High School Biology-Chemisty SMILE Meeting
06 May 2003
Notes Prepared by Porter Johnson

Joyce Bordelon [Moos Elementary School]        States of Matter
passed around a handout:  Investigating States of Matter by Making Ice Cream, prepared by Leora Baumgarten, Science Teachers Enrichment Programs, LTD 1998.

We measured these temperatures by taking the averages of three readings.  We then removed the inside bag, and shared the contents among us, and ate them.  The ice cream was delicious!

Well organized, as well as yummy!  Thanks, Joyce!

Ed Scanlon [Morgan Park HS, Biology]        Dissecting Owl Pellets
passed out a handout that contained the following information:

Owl Pellet Dissection
The Barn Owl (tyto alba) can be found living in barns or dark places in and around the forest. They are about 40 - 55 cm long and have a wingspan of just over a meter. It can be recognized by its pale color, long legs, and long, white, nearly heart-shaped face.  It lives in holes in trees, banks, buildings, etc.  It lays 5 - 11 white eggs when nesting. Its range includes Northern California, Colorado, Nebraska, Illinois, the Southern Gulf States, Southern Mexico, and Nicaragua.  They are nocturnal-feeding, and sleep during the day.  They prey upon almost any animal that is small enough to be swallowed whole.  Owls have a special structure that prevents the indigestible parts of their prey (fur, feathers, bones, etc) from passing into their intestines.  Instead, these indigestible parts are shunted to a storage pouch, where they accumulate.  A few hours after consuming a meal, the owl coughs up the accumulated indigested material, which has been compressed into a pellet.  A close examination of the pellet can reveal what the owl has eaten.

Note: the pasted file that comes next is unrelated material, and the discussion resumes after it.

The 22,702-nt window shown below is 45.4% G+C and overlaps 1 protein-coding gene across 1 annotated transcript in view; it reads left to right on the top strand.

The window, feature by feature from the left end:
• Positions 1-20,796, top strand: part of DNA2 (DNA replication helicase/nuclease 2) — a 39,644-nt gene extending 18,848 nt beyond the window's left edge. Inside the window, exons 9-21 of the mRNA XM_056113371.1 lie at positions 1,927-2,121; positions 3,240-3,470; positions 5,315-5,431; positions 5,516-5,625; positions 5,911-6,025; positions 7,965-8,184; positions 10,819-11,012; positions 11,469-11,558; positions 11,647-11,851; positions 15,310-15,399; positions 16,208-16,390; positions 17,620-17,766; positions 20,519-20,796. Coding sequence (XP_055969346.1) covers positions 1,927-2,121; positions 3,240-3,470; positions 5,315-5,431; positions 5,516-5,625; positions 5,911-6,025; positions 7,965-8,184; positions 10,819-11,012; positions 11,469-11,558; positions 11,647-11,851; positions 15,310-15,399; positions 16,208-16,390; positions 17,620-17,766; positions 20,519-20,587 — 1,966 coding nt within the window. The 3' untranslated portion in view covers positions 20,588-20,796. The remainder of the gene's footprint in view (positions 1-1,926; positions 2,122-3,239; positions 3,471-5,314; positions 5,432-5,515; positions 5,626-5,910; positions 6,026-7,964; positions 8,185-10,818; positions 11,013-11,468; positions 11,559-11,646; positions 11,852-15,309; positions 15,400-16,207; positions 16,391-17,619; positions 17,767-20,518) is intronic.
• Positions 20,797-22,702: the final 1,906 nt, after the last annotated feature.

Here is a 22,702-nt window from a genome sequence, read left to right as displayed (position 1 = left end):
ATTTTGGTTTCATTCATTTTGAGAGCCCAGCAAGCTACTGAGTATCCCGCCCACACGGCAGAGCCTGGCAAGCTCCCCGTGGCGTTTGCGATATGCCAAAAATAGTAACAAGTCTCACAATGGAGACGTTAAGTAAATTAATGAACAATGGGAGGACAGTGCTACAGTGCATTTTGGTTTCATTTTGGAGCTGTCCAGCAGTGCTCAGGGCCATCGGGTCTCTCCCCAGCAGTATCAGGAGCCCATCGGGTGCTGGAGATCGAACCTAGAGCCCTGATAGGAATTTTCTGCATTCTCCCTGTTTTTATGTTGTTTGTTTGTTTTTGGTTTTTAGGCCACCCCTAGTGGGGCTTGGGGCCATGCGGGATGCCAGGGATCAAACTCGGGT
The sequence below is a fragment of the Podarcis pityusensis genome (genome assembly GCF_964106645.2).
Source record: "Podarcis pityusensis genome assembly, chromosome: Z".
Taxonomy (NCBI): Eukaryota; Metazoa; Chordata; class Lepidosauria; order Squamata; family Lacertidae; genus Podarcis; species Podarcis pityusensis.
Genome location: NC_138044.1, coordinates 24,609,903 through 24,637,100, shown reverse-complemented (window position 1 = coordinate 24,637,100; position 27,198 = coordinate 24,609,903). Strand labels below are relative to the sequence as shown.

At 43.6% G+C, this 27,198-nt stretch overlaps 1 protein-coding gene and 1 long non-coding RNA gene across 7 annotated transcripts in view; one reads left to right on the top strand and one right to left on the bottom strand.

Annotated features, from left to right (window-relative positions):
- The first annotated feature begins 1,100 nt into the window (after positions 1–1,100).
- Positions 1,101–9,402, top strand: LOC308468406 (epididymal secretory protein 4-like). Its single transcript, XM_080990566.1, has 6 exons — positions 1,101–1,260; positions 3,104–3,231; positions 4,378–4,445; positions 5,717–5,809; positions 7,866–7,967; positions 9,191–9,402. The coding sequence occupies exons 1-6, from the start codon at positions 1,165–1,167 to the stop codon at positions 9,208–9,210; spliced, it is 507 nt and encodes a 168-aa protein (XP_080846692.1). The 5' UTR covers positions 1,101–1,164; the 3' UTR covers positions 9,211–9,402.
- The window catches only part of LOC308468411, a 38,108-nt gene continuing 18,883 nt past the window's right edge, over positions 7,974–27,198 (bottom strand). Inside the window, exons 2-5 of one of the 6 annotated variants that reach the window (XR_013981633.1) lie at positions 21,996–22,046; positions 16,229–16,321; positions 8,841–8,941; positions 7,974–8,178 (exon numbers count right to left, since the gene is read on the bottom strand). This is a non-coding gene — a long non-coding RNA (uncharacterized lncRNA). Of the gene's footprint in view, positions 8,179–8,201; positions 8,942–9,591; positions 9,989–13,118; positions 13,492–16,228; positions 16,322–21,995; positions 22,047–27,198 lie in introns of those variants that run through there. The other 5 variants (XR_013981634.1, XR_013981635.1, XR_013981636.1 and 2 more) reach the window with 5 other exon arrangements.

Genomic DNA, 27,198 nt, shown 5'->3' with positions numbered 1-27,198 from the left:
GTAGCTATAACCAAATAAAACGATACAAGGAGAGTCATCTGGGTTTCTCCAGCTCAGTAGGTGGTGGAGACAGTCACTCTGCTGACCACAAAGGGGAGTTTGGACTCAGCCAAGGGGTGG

Ed obtained an Owl Pellet Kit, which also has explanatory materials, from Science Kit and Boreal Laboratories available on Amazon here. Ed suggested soaking the owl pellets in water to soften them before dissection.  He also recommended gluing any complete or nearly complete skeletons on construction paper to display --- white school glue works well for this.  We found rodents, as well as one bird, in our examination. The posters provided in the kit were very helpful in the identification of bone fragments. 

Once you get used to the idea, this is really fascinating!  Thanks, Ed!

Marva Anyanwu [Green Elementary School]        Genetic Engineering II [handout]
continued her previous lesson on genetic engineering, using construction paper cutouts with magnets on the back, so that they would stick nicely to our blackboard.  She showed the basics of making a recombinant DNA molecule by using two colors of construction paper.   The idea is first to cut out a piece of a given DNA strand with an enzyme: cutting.  Then, we use another enzyme to cut a DNA piece from another organism, and insert that piece into the empty space of the first DNA, using still another enzyme:  ligation. The complete process of moving a section of DNA from the genes of one organism to the genes of another organism is called Gene Splicing.  In this way one constructs new forms of DNAGenetic Engineering.  For additional details see the website What is Genetic Engineering? http://www.bootstrike.com/Genetics/Home/index.html or http://agbiosafety.unl.edu/basic_genetics.shtml.

Very nice, Marva!

An excellent last meeting, from beginning to end of semester!!

Notes taken by Ben Stark.